Marcello wondered whether Aurora would ever meet Regina face to face, and what would happen if he were called upon to choose between the two. He would choose Regina, he said to himself, when he was going down the steep way from the villa to the little house, eager for her touch, her voice, her breath, and feeling in his pocket the key that opened the garden gate. But when the hours had passed, and he slowly walked up the road under the great plane-trees, in the cool of the late evening, glancing at the distant lights of Rome beyond the Tiber, and dimly conscious that something was still unsatisfied, then he hesitated and he remembered his boyish love, and fancied that if he met Aurora in the way they would stand still, each finding the other in the other's eyes, and silently kiss, as they had kissed long ago. Yet, with the thought, he felt shame, and he blushed, alone there under the plane-trees.

But Aurora had never come back to Rome, and the small apartment that overlooked the Forum of Trajan had other tenants. It was strange that the Contessa and her daughter should not have returned, and sometimes Marcello felt a great longing to see them. He said "them" to himself at such times, but he knew what he meant.

So time went on. Corbario said that he himself must really go to San Domenico, to look after the Calabrian property, but added that it would be quite useless for Marcello to go with him. Marcello could stay in Rome and amuse himself as he pleased, or he might make a little journey to the north, to Switzerland, to the Tyrol--there were so many places. Settimia would take care of Regina, and perhaps Regina herself had better make a little trip for a change. Yes, Settimia had travelled a good deal; she even knew enough French to travel in a foreign country, if necessary. Corbario said that he did not know where she had learned French, but he was quite sure she knew it tolerably well. Regina would be safe under her care, in some quiet place where the air would do her good.

Thereupon Corbario went off to the south, leaving Marcello plentifully supplied with money and promising to write to him. They parted affectionately.

"If you wish to go away," Corbario said, as he was leaving, "it might be as well to leave your next address, so that you may get letters. But please don't fancy that I want to know everything you do, my dear boy. You are quite old enough to take care of yourself, and quite sensible enough, too. The only thing you had better avoid for a few years is marriage!"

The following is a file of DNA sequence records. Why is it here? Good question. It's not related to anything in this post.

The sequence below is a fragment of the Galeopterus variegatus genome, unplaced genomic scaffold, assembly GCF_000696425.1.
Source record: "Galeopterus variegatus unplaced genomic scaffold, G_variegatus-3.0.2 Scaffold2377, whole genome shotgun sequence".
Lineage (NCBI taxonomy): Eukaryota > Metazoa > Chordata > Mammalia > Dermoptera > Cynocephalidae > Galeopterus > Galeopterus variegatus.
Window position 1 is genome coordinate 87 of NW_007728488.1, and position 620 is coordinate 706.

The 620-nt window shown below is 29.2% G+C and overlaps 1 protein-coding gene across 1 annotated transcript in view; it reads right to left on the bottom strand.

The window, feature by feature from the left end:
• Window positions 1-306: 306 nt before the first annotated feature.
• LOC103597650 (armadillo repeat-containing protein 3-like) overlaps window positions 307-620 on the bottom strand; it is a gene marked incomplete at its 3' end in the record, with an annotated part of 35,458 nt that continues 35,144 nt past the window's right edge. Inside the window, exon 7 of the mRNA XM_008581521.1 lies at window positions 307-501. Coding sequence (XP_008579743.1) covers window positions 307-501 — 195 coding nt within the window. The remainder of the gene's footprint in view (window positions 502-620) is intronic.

Folco laughed softly as he delivered this piece of advice, and lit a cigar. Then he looked critically at Marcello.

"You are still very pale," he observed thoughtfully. "You have not got back all your strength yet. Drink plenty of champagne at luncheon and dinner. There is nothing like it when a man is run down. And don't sit up all night smoking cigarettes more than three times a week!"

He laughed again as he shook hands and got into the carriage, and Marcello was glad when he was gone, though he was so fond of him. It was a bore to be told that he was not strong, because it certainly was true, and, besides, even Folco was sometimes a little in the way.

In a week Marcello and Regina were in Venice; a month later they were in Paris. The invaluable Settimia knew her way about, and spoke French with a fluency that amazed Marcello; she even taught Regina a few of those phrases which are particularly useful at a dressmaker's and quite incomprehensible anywhere else. Marcello told her to see that Regina was perfectly dressed, and Settimia carried out his instructions with taste and wisdom. Regina had arrived in Paris with one box of modest dimensions; she left with four more, of a size that made the railway porters stagger.

One day Marcello brought home a string of pearls in his pocket, and tried to fasten it round her throat; but she would not let him do it. She was angry.

"Keep those things for your wife!" she said, with flashing eyes and standing back from him. "I will wear the clothes you buy for me, because you like me to be pretty and I don't want you to be ashamed of me. But I will not take jewels, for jewels are money, just as gold is! You can buy a wife with that stuff, not a woman who loves you!"

Her brows were level and stern, her face grew whiter as she spoke, and Marcello was suddenly aware, for the first time in his life, that he did not understand women. That knowledge comes sooner or later to almost every man, but many are spared it until they are much older than he was.

"I did not mean to offend you," he said, in a rather injured tone, as he slipped the pearls into his pocket.

"Of course not," she answered. "But you do not understand. If I thought you did, I would go back to the inn and never see you again. I should die, but it would not matter, for I should still respect myself!"

"I only wished to please you," said Marcello apologetically.

"You wish to please me? Love me! That is what I want. Love me as much as you can, it will always be less than I love you, and as long as you can, it will always be less long than I shall love you, for that will be always. And when you are tired of me, tell me so, heart of my heart, and I will go away, for that is better than to hang like a chain on a young man's neck. I will go away, and God will forgive me, for to love you is all I know."

His kisses closed her flashing eyes, and her lips parted in a faint, expectant smile, that was not disappointed.